E. coli packs a punch - an intestinal insight from ISIS
Recent studies at the ISIS neutron source, the Science and Technology Facilities Councils world leading research centre, have given a new insight into how E. coli bacteria, often associated with food poisoning (and sometimes found in turkey), kill each other in the evolutionary competition for food and space. This breakthrough could be fundamental in developing new ways to treat illnesses such as food poisoning or meningitis.
Commonly found in the intestines of humans and animals, E. coli is normally considered to be a helpful bacterium that aids digestion. However, it can also cause vomiting and diarrhoea, and can be a serious illness for young children, the elderly and those with vulnerable immune systems. In 2010, 793 incidents of the O157 strain of E. coli were recorded by the Health Protection Agency, but this is thought to only represent a fraction of actual cases because most go unreported.
Discovering how antibacterial proteins attack harmful bacteria is important for establishing new methods of drug delivery. Antibacterial proteins often have to travel across a waterproof cell membrane to reach their target. E. coli bacteria use a similar mechanism when attacking each other so it makes a good comparable study for observing this behaviour.
A bacterial cell is surrounded by a cell membrane that acts as a barrier to hold nutrients and cell components inside, and protect the cell from attack. The E. coli membrane is particularly difficult to pass through as it is a hydrophobic double layer making it twice as hard for the intruders to penetrate. To penetrate these barriers, E. coli bacteria secrete toxic proteins called Colicins. Just one Colicin can be enough to kill an E. coli bacterium this is no mean feat as the E. coli bacterium is 400,000 times heavier than the Colicin protein.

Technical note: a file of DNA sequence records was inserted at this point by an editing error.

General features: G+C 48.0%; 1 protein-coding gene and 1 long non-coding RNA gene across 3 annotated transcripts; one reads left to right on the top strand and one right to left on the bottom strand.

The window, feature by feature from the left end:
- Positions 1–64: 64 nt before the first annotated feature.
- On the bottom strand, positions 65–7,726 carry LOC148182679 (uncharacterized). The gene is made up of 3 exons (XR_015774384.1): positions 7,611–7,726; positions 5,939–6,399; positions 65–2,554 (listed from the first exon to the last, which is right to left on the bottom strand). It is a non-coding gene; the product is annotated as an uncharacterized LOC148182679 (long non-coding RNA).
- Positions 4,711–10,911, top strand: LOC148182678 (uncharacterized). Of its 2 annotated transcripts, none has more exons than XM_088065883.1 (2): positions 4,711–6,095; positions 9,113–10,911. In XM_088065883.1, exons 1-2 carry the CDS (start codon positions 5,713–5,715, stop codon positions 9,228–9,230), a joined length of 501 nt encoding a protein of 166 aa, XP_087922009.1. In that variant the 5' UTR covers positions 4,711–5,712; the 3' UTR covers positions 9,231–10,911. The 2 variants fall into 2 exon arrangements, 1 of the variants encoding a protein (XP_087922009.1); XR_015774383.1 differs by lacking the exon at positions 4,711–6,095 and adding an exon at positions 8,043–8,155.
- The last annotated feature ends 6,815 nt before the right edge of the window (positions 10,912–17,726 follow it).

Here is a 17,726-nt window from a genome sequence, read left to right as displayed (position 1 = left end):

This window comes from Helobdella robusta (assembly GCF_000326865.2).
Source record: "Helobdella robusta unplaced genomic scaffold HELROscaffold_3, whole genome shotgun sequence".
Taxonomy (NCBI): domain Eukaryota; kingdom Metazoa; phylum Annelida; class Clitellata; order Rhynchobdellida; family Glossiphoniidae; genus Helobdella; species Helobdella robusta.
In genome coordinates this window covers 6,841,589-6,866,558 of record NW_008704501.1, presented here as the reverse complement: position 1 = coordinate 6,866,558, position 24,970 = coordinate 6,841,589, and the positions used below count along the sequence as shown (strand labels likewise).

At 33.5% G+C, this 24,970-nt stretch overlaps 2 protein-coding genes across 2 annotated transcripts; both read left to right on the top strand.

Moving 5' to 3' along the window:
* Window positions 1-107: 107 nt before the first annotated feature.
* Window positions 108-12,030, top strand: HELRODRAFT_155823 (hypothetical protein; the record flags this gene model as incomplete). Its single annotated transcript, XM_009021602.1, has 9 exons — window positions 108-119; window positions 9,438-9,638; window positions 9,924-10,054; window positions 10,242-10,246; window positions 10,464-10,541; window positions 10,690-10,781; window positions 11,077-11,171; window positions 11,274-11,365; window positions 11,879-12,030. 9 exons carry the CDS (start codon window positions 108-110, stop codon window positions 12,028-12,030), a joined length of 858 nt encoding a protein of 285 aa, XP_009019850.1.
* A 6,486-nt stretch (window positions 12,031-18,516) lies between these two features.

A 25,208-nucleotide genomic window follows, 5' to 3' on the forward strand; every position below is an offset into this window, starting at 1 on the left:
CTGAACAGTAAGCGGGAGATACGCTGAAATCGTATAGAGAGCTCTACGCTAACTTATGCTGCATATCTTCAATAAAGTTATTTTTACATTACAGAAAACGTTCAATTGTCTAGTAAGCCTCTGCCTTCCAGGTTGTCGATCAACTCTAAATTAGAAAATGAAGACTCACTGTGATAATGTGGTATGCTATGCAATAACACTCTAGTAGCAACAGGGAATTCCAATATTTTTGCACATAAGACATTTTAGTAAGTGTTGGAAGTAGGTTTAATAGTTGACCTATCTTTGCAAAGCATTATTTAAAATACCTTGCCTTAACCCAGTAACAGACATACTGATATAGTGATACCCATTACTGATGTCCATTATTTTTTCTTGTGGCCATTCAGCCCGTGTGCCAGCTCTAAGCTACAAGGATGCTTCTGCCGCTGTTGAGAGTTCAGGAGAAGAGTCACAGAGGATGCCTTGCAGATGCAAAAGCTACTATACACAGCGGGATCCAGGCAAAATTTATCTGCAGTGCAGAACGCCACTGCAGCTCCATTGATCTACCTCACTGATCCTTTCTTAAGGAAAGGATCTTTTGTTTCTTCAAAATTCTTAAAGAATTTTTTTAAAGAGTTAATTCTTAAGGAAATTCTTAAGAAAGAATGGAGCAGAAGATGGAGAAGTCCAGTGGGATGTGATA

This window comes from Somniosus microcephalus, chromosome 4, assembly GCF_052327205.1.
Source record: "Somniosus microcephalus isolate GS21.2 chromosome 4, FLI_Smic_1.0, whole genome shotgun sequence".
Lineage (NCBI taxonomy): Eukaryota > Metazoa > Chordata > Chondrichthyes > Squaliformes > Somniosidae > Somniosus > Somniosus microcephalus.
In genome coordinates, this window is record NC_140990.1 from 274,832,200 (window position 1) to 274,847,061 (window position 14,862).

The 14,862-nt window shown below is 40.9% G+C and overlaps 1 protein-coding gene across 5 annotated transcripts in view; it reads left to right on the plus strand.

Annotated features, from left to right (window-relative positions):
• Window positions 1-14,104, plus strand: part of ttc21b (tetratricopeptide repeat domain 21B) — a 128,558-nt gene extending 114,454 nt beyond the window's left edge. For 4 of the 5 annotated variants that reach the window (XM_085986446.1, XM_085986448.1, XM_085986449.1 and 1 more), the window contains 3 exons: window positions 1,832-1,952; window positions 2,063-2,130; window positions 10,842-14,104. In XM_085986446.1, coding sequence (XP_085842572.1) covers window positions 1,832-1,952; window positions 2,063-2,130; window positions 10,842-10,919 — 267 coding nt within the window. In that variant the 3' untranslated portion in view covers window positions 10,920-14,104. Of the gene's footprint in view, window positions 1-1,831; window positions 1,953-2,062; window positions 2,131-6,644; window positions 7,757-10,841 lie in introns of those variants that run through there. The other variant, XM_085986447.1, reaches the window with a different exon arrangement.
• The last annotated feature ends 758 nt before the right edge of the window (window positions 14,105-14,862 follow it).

For the first time, experiments carried out at ISIS by a team from Newcastle University and funded by the Wellcome Trust have revealed a side view of the process that one type of Colicin (Colicin N) uses to kill E. coli bacteria. The experiments allowed the progress of the Colicin N to be followed as it travelled through the membrane. More conventional study methods only allow a surface-view of the membrane. Colicin N specialises in punching a hole through the inner membrane of its target E. coli bacterium. Normally Colicin N would not be able to do this because it is too big to fit through the narrow food-entry pores in the outer membrane of the E. coli. Results from these experiments have discovered that Colicin hijacks the pore-forming protein Ompf in the outer membrane of the bacteria and then squeezes down the side to reach the inner membrane which it then attacks.
Neutron scattering techniques were able to show us the insertion of Colicin N into the hydrophobic membrane. Using neutrons allowed us to get a side view of the process, which is important when following proteins across a barrier said Jeremy Lakey, Professor of Structural Biochemistry at Newcastle University.
Professor Lakey and his team plan to conduct further studies at ISIS to observe later stages of the process. The results of this research (published in the Journal of Biological Chemistry) will be used to develop new, more effective ways to treat life-threatening illnesses and ultimately help save lives.